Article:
• Pilvi Takala: Maiya on Ideas, Emdash Award, Frieze London 2013

    The winner of the 2013 Emdash Award Pilvi Takala (b. 1980) presented her work on Friday 18 October at Frieze London 2013. Her proposal was selected from over 550 applications by artists from across the world.

    Takala is best known for her performative works, which challenge the social norms and unspoken rules within specific communities. The award winning work was made with 11 children with the age eight to 12. The artist wanted to separate the £ 7 000 awarded to her to collaborate with a group for who came from outside of the art world.

    “Children don’t usually have the right to decide, they have only options. For them 7 000 pounds is an abstract amount and concept.”

    Takala established a committee of volunteers from Eastside Youth Centre in Bow, London. During the series of intensive workshops their final task was to decide on how to spend the Emdash award money. Takala was interested in two things: how the group will use the amount and what they think and feel about making the decisions. One of the participants wanted to go to Jamaica, another to Legoland, third wanted to give the money to charity. They finally decided to invest the money in a five star bouncy castle business.

    The Emdash Award, which allows emerging artists living outside the UK to realise a major project at Frieze London, is not a small deal: only last year there were over 55,000 visitors. Pilvi Takala has been noticed before in the frieze-magazine and she is now represented by the Carlos/Ishikawa gallery in Mile End.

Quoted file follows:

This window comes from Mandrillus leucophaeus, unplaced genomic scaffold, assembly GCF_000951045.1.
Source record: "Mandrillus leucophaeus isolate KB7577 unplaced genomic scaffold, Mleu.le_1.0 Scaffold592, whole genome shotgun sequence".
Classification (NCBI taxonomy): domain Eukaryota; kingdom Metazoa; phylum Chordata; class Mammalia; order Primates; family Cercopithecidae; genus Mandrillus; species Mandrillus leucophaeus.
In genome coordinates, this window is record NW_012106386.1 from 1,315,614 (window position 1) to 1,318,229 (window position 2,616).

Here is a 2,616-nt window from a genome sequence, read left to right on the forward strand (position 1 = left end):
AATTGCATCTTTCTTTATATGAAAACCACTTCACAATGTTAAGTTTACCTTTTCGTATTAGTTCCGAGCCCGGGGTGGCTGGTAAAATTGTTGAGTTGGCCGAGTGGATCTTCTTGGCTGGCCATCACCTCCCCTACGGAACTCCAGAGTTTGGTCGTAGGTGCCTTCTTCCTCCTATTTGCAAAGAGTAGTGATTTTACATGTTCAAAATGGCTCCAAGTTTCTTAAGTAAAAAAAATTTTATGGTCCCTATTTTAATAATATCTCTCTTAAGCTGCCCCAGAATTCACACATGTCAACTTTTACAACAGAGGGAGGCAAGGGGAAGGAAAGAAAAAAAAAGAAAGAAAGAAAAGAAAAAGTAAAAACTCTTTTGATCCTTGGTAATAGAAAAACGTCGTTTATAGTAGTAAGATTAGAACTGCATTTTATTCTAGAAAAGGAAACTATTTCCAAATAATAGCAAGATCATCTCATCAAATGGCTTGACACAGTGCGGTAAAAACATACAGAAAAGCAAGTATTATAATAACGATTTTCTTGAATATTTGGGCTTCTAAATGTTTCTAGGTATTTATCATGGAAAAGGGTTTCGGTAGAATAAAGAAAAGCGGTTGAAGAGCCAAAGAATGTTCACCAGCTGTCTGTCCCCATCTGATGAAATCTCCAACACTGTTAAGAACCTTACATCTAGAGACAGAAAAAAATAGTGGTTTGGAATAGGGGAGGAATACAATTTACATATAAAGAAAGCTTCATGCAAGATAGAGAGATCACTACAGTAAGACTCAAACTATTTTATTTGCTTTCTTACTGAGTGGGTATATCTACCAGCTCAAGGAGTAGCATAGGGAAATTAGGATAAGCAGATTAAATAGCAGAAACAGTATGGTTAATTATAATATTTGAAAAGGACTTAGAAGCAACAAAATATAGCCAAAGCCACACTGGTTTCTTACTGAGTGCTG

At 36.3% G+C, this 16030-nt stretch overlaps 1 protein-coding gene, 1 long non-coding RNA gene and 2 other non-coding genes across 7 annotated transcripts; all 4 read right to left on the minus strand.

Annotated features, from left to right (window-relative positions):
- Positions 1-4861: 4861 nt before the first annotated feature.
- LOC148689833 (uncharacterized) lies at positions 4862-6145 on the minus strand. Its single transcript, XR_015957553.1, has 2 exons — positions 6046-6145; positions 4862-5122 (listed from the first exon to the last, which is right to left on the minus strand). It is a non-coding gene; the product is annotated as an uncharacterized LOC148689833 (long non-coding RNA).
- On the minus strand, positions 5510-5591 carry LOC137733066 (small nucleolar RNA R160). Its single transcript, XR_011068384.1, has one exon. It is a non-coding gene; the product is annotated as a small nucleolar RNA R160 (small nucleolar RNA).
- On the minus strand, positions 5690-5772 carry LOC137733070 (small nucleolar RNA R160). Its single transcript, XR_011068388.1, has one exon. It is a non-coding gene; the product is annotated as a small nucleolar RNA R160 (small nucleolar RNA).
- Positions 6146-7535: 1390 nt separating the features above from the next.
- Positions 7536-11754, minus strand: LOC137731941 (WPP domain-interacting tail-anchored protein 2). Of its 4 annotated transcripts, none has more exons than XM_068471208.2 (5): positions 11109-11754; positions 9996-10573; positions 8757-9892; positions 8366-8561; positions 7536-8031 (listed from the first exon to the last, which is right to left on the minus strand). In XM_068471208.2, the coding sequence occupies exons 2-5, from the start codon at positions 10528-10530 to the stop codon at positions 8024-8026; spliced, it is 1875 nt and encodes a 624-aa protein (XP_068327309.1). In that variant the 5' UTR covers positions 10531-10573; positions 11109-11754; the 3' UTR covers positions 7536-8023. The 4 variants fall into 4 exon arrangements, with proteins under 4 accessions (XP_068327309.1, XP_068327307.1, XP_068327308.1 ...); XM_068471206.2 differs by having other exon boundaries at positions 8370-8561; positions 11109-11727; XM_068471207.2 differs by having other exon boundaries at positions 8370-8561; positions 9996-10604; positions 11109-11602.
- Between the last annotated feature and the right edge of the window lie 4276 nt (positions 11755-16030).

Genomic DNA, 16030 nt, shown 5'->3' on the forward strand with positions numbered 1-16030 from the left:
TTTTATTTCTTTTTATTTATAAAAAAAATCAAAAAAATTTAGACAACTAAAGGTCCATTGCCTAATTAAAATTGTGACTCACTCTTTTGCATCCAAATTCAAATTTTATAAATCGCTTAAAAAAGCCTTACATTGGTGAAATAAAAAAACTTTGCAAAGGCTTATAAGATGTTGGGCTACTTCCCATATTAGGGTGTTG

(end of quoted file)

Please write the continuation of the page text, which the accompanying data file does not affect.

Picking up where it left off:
“The art scene and especially the art market is really small in Finland. Networking and cooperation is more difficult, when you work in a such a marginal field.”

    The previous summer Takala was working in London with the Emdash project. She has also studied in Glasgow and lived in Amsterdam and in Istanbul. Living in a new environment is crucial for her; ¬that way she is able to see outside of her own rutinies and become aware of her social behaviour. Next step is moving back to Finland – at least for a while.

    “I have lived abroad for so long, that I am able to look at my home country from a distance. It is important to step outside of your comfort zone.”